DeepResource

Observing the world of renewable energy and sustainable living

Archive for the month “May, 2018”

Gravitricity

Dutch-British project involving storing/retrieving electricity by lifting/sinking large weights in a mine shaft (59,000 of those in the UK alone). Claim made by startup “Gravitricity”: power up to 20 MW per installation, life span ±50 year and a storage efficiency of 80 à 90%.

[wattisduurzaam.nl] – Nederlands-Brits team bouwt mijnschacht om tot energieopslag
[euanmearns.com] – Short-term energy storage with “Gravitricity” – iron versus ion
[physics.stackexchange.com] – Why don’t we use weights to store energy?

Wire Up Geothermal Heat With Graphene

Two Russian scientists discovered that graphene can have exceptionally large thermal conductivity, up to 5300 W/(m.K), something like 12,000 times better than copper and got rewarded with the Nobel Prize in 2010. Watch the video below showing how you can cut though ice with a graphene blade, using heat from your fingers. The Manoj Bhargava Indian billionaire thinks that graphene (carbon) cables could revolutionize how we extract heat from geothermal wells and distribute heat and invests in the technology. The idea is to abandon the concept of geothermal heat transfer through fluid motion, and instead use thermal conductivity of graphene to bring heat to the surface of the earth via wires, without moving material, pumps and pipes.

[wikipedia.org] – Manoj Bhargava
[phys.org] – Physicists show unlimited heat conduction in graphene
[wikipedia.org] – Graphene
[thinkgeoenergy.com] – Could a new approach to thermal conductivity revolutionise geothermal?
[futurism.com] – Thanks to Graphene, We May Harness The “Limitless Energy” Beneath Earth’s Surface
[graphene-info.com] – Graphene thermal conductivity

Volkswagen SEDRIC Autonomous Concept

[cnet.com] – VW Cedric
[arstechnica.com] – Volkswagen unveils Sedric, its first fully autonomous vehicle
[volkswagen-media-services.com] – Sedric in Shanghai: Self-Driving Car without a cockpit celebrates premiere in China

Autonomous Driving with Volkswagen MOIA

Uniti Electric Car

New electric car from Sweden, the Uniti. Project began at the university of Lund starting with a crowd funding of €1,227,990. To be bought online and brought to your doorstep (still by a human driver). On the market as of 2019/2020, first in India.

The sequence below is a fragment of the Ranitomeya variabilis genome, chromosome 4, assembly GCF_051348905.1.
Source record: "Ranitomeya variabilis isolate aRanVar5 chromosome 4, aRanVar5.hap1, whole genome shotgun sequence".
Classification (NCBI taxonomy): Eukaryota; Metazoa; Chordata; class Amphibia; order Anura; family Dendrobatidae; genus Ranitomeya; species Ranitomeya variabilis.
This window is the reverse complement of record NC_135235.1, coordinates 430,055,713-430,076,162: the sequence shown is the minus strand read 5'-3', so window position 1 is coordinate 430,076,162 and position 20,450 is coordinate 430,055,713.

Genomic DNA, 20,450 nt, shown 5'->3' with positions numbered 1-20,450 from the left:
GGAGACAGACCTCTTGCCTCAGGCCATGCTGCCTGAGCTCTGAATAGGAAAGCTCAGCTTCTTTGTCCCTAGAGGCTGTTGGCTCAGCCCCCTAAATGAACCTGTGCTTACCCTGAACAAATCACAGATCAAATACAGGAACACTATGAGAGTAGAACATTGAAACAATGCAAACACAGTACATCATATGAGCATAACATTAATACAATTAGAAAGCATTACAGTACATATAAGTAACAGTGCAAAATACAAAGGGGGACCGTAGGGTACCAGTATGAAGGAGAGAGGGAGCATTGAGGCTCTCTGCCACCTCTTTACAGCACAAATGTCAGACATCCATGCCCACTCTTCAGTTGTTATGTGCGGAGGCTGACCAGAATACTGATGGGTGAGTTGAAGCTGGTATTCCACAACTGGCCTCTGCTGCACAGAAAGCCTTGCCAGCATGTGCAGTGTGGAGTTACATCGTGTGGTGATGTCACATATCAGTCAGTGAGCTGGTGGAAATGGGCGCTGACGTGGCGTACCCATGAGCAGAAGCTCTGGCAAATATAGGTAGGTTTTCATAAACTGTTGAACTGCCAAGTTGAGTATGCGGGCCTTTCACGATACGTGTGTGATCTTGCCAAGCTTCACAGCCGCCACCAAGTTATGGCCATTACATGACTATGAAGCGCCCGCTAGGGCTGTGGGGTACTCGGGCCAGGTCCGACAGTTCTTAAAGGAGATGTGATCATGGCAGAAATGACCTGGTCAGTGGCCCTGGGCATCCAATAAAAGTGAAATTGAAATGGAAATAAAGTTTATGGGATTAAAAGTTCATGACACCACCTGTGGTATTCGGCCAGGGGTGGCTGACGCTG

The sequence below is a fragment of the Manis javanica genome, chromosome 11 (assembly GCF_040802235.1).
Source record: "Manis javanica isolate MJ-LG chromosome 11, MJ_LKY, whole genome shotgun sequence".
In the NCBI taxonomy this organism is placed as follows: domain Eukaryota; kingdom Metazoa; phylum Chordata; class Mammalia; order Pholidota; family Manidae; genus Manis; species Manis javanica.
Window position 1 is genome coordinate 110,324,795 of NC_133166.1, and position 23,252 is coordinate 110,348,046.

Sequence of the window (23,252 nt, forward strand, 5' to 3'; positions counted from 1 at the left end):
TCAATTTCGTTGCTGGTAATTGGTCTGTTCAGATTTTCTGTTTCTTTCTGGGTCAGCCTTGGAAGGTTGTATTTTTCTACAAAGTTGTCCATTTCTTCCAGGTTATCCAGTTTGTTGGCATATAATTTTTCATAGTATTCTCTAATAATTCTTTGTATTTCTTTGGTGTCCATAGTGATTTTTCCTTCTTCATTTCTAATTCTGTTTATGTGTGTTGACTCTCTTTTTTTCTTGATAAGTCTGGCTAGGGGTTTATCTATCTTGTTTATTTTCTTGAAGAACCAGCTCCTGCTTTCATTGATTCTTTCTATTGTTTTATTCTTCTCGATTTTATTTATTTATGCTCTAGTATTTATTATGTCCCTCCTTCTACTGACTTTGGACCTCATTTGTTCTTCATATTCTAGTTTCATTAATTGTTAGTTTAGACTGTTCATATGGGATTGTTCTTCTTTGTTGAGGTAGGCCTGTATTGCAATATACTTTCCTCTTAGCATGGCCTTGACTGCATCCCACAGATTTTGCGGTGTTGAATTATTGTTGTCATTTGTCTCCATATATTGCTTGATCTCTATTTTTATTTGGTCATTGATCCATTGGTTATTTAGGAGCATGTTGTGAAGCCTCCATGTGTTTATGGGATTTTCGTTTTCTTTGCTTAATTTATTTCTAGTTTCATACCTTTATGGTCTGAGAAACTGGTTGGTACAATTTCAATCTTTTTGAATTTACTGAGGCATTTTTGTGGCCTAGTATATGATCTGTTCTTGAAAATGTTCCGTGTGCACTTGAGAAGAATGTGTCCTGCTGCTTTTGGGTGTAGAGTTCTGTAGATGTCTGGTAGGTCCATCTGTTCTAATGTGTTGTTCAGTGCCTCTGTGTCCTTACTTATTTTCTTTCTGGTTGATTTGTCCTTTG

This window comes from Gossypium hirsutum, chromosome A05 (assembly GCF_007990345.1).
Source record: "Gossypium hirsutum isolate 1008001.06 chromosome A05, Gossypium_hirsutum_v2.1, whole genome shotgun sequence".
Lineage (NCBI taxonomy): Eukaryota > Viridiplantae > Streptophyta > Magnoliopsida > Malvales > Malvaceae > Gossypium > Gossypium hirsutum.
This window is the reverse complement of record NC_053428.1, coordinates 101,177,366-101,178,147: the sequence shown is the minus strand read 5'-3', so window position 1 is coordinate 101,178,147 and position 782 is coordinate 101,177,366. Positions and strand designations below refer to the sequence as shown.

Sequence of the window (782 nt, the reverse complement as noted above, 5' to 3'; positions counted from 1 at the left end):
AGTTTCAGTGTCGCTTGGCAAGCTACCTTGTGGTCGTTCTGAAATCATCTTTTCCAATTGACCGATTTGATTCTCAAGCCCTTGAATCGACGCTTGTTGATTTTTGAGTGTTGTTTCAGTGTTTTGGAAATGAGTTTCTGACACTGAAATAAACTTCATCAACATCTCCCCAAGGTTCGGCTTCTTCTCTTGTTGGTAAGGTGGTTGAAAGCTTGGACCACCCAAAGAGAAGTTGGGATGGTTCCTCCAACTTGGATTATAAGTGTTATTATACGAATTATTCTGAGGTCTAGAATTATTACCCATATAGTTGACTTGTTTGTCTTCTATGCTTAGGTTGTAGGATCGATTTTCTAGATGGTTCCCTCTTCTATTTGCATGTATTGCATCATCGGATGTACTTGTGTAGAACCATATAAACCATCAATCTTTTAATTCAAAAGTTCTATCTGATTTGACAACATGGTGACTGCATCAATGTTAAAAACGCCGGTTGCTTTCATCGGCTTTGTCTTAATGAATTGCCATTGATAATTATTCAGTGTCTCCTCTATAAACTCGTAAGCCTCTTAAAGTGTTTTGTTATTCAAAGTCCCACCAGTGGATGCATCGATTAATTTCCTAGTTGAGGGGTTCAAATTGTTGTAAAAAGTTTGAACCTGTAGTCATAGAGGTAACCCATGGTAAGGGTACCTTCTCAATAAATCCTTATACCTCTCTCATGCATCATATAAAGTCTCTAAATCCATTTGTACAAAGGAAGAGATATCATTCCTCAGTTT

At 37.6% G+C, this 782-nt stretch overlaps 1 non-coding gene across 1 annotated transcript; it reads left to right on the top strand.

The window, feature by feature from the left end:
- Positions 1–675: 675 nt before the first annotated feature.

Range: 300 km, weight 450 kg, charge to 80% in less than 15 minutes, 75 kW peak power, 0-80 kmh < 3.5 sec, battery 22 kWh, efficiency 20 km on 1.0 kWh. Topspeed 90-130 kmh, depending on the version. 2 passengers sitting behind each other. The car has autonomous driving functions. Price tag “under €19,900” or ~$23,400 USD.

German industrial giant Siemens is involved and a production facility near Malmo will produce 50,000 units per year as off 2018.

[uniti.earth] – Official site
[wikipedia.org] – Uniti
[cleantechnica.com] – Uniti Electric Car Pre-Orders Reach $60 Million

Power-to-Heat

[source]

Power-to-heat (PTH) relates to the storage of electricity by converting it into heat, usually generated with heat pumps, often for space heating as the final destination. The electricity is often sourced from excess renewable electricity. Denmark is the country with the most experience with PTH. Denmark began to experiment with PTH ca. 2005 and in 2014 has 350 MW PTH capacity installed, including heat pumps of 30 MW. This number was to be increased to 450 MW in 2015, produced by 44 installations.

[elwa.com] – Power to Heat
[de.wikipedia.org] – Power-to-Heat
[sciencedirect.com] – Power-to-heat for renewable energy integration
[arrhenius.de] – “Power-to-heat” oder “Power-to-gas”?
[energie-lexikon.info] – Power to Heat
[euwid-energie.de] – Vattenfal, Spandau, 120 MW power-to-heat

Two-Blade Wind Turbines Are Back, This Time Offshore

Why three blades if two blades work as well? It is all the fault of 1970s Danish garage pioneers, who insisted there needed to be three blades. NASA did experiment at the same time with 2-blades (WTS-4), but that project was cancelled under Reagan, who decided that oil was American, not wind. And now we are stuck with three blades.

Or are we? The originally Dutch company Sea Wind Technology is betting on two-blades, especially for offshore, with higher wind speeds (higher loads) and more difficult installation.

Advantages two blades: